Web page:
LITTLE ROCK — City workers have removed pieces of the newly installed Ten Commandments monument from the Arkansas Capitol grounds after a Van Buren man apparently smashed it with his car.
The 6-foot-tall stone monument was installed Tuesday (June 27) in Little Rock, but was destroyed less than 24 hours later after Michael Tate Reed, 32, of Van Buren allegedly drove a vehicle into the statue. City officials told the media he carried out the act while streaming it live on Facebook.
Chris Powell, a spokesman with the Secretary of State’s Office, said he was notified earlier today (June 28) that a man had driven a vehicle through the monument. Reed was arrested by Capitol police shortly afterward. He was previously accused of destroying a Ten Commandments monument in Oklahoma, according to news reports.
An arrest report on the Pulaski County Sheriff’s Department website reported Reed is being charged with defacing objects of public interest, criminal trespass and first degree criminal mischief. Reed faces fines of $2,500 and jail time for the offenses. He was being held without bail pending an initial court appearance.
An officer said he spotted a dark-colored vehicle “start from a stopped position and ram the Ten Commandments monument” shortly before 5 a.m. Wednesday. The arrest report for Reed listed “unemployed/disabled” under occupation.
Sen. Jason Rapert, R-Bigelow, who sponsored the 2015 law to erect the monument on state grounds, called the statue’s destruction “an act of violence” and said he expects to be able to raise funds quickly to replace the display, the Arkansas Democrat-Gazette reported.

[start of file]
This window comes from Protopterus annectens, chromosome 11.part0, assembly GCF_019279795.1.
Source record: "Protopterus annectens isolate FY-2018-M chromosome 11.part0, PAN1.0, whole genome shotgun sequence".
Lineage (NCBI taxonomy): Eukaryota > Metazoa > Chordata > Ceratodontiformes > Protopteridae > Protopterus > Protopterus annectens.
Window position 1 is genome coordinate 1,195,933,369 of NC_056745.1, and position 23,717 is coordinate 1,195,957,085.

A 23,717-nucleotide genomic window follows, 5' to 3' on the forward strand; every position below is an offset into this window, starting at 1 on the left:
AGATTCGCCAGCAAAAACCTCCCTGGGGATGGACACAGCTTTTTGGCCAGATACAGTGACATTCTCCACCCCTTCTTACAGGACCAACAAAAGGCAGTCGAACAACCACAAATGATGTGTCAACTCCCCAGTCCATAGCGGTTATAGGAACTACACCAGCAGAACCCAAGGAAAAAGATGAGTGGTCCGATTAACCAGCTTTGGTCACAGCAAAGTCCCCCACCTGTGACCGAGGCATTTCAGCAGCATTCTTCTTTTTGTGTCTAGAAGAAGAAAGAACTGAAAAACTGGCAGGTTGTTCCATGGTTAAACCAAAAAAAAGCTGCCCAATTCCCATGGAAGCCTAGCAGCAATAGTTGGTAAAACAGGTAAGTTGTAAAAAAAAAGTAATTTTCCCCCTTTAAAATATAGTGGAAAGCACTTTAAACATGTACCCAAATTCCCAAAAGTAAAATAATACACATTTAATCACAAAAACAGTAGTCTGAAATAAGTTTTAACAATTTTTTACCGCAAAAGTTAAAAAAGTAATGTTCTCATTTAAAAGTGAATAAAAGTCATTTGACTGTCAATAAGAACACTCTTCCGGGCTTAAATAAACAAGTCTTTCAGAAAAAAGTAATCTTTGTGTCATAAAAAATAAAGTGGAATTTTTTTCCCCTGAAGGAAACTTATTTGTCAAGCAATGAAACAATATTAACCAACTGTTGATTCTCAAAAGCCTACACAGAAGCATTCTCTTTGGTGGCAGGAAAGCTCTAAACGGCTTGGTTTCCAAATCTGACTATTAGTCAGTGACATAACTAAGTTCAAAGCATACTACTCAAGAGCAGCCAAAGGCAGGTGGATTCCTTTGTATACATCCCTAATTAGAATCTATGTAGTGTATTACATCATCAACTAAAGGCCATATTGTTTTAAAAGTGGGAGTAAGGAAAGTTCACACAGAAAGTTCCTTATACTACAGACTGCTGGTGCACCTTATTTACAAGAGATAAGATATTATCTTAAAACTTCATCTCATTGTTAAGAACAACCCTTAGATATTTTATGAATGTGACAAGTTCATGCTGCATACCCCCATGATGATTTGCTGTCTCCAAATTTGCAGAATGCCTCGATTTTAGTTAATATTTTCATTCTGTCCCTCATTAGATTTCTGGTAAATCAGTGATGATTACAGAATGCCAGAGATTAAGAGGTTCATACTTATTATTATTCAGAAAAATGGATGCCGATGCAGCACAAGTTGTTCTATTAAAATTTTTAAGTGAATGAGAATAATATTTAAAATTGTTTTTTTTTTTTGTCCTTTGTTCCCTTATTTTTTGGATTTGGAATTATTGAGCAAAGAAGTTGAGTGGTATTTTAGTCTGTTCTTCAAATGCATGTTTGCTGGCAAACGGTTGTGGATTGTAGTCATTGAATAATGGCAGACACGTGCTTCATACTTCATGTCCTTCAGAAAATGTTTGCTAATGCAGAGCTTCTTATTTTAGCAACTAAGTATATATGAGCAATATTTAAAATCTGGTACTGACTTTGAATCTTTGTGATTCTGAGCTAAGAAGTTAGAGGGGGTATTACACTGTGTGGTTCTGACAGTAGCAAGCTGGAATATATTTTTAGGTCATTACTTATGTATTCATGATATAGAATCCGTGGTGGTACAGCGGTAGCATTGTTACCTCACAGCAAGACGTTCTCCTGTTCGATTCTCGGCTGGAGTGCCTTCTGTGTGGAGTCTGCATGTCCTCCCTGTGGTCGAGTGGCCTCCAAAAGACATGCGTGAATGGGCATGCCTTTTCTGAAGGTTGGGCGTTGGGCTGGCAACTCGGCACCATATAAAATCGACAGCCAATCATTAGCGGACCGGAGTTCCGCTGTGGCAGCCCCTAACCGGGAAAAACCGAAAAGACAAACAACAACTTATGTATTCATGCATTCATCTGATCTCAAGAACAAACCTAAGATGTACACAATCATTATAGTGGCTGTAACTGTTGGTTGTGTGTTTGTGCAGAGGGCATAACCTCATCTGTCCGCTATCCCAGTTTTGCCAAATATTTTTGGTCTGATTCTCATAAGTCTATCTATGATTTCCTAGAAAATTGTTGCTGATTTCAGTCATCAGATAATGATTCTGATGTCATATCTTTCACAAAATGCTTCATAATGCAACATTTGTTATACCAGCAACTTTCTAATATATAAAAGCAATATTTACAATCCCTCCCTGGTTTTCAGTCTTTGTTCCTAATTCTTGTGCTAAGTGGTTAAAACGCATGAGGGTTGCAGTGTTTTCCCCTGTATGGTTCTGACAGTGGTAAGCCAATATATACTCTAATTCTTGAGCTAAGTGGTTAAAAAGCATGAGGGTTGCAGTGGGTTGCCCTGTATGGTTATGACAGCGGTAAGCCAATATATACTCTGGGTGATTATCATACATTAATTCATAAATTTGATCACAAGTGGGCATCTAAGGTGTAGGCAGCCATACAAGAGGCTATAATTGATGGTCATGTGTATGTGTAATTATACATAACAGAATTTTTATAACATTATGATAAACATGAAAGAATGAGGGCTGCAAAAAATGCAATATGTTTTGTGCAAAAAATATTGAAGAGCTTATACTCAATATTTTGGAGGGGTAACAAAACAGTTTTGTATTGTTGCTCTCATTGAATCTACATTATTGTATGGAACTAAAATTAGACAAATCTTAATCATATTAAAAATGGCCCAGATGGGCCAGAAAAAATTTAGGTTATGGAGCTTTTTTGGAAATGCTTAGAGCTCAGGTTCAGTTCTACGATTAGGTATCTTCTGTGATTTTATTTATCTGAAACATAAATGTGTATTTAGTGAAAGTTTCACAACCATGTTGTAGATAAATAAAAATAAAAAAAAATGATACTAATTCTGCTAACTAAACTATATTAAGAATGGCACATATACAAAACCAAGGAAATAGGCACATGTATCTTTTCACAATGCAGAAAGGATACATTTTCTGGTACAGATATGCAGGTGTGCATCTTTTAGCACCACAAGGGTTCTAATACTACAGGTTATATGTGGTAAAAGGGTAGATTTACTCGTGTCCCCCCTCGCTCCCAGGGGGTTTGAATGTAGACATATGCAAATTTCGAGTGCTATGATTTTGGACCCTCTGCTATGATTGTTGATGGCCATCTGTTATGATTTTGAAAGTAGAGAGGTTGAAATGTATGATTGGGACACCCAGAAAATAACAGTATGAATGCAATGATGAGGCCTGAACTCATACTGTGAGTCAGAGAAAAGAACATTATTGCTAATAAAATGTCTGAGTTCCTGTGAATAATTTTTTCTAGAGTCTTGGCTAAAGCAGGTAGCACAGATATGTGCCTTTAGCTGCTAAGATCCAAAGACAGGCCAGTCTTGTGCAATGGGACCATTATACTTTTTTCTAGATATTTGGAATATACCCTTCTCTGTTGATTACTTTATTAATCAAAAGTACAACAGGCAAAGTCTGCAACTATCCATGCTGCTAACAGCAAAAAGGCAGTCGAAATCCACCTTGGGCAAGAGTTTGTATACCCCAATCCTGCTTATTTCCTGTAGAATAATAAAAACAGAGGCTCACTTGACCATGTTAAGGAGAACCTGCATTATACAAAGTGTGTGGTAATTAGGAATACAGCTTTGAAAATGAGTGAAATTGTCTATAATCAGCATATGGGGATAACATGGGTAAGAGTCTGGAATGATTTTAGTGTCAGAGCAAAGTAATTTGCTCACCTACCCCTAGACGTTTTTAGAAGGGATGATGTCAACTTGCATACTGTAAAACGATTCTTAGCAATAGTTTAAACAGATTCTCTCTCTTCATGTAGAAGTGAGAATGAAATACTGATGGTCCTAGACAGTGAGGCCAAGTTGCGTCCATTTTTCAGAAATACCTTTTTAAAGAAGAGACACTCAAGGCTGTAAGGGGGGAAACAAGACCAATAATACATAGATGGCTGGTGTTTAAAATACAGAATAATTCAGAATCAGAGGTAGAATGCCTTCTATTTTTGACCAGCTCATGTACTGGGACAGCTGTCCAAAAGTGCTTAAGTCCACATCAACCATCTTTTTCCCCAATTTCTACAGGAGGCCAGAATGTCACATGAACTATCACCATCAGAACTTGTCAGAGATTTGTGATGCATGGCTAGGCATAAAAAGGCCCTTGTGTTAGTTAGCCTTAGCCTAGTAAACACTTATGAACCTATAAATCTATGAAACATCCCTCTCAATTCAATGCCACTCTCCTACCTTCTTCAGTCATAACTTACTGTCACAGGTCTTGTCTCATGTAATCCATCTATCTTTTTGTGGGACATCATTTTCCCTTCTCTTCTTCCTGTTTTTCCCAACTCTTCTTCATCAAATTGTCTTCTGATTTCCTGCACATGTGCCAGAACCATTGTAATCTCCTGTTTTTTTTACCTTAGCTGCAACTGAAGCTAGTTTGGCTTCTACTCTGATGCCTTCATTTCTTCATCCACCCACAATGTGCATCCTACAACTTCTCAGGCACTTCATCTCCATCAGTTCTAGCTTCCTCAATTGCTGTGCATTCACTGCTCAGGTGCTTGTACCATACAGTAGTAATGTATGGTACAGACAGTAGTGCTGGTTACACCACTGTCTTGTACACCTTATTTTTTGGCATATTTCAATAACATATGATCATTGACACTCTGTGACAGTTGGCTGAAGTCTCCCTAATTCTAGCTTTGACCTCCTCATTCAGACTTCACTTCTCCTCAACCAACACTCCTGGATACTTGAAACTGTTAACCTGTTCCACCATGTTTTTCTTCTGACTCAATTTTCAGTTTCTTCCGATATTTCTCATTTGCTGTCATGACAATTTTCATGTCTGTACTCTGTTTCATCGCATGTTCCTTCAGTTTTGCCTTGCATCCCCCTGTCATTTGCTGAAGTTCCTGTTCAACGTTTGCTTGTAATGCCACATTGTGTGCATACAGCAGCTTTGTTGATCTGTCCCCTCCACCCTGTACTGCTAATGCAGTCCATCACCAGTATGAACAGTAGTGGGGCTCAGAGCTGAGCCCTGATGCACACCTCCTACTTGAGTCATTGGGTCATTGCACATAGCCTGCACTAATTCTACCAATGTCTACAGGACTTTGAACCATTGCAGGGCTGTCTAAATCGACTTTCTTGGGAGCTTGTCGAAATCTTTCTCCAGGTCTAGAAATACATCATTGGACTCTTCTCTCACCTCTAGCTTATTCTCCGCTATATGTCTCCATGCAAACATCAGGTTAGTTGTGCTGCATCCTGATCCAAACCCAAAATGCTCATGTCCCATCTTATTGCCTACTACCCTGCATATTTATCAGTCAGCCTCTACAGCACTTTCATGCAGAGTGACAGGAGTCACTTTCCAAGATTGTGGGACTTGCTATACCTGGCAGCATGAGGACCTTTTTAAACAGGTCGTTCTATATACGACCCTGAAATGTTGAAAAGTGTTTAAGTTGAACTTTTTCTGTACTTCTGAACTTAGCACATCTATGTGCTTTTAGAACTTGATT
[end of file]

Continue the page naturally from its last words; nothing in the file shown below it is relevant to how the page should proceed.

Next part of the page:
A Facebook Live video to an account under the name Michael Reed, appears to show a driver shining his headlights on the monument and shouting, “Freedom!” as he drives toward it. As the vehicle makes contact with the monument, the video cut out, the Democrat-Gazette reported.
In another Facebook video posted by a man who identified himself Michael Reed, the Democrat-Gazette reported, the man described his beliefs in both Jesus and the separation of church and state.
“I’m a firm believer that part of salvation is that we not only have faith in Jesus Christ but we obey the commands of God, and that we confess Jesus as Lord,” the Democrat-Gazette reported he said in the video. “But one thing I do not support is the violation of our Constitutional right to have the freedom that’s guaranteed to us, that guarantees us the separation of church and state.”
There’s “no one religion” that the government should represent, he reportedly said in the video.
In 2014, Reed was accused of ramming his truck into a Ten Commandments statue of a similar design at the Oklahoma state Capitol in Oklahoma City, the Tulsa World reported.
Authorities said he also made threats against President Barack Obama, lit money on fire and walked into a federal building to spit on pictures, the paper reported. Reed was diagnosed with schizoaffective disorder after being taken to a mental facility for evaluation following the crash, the report said.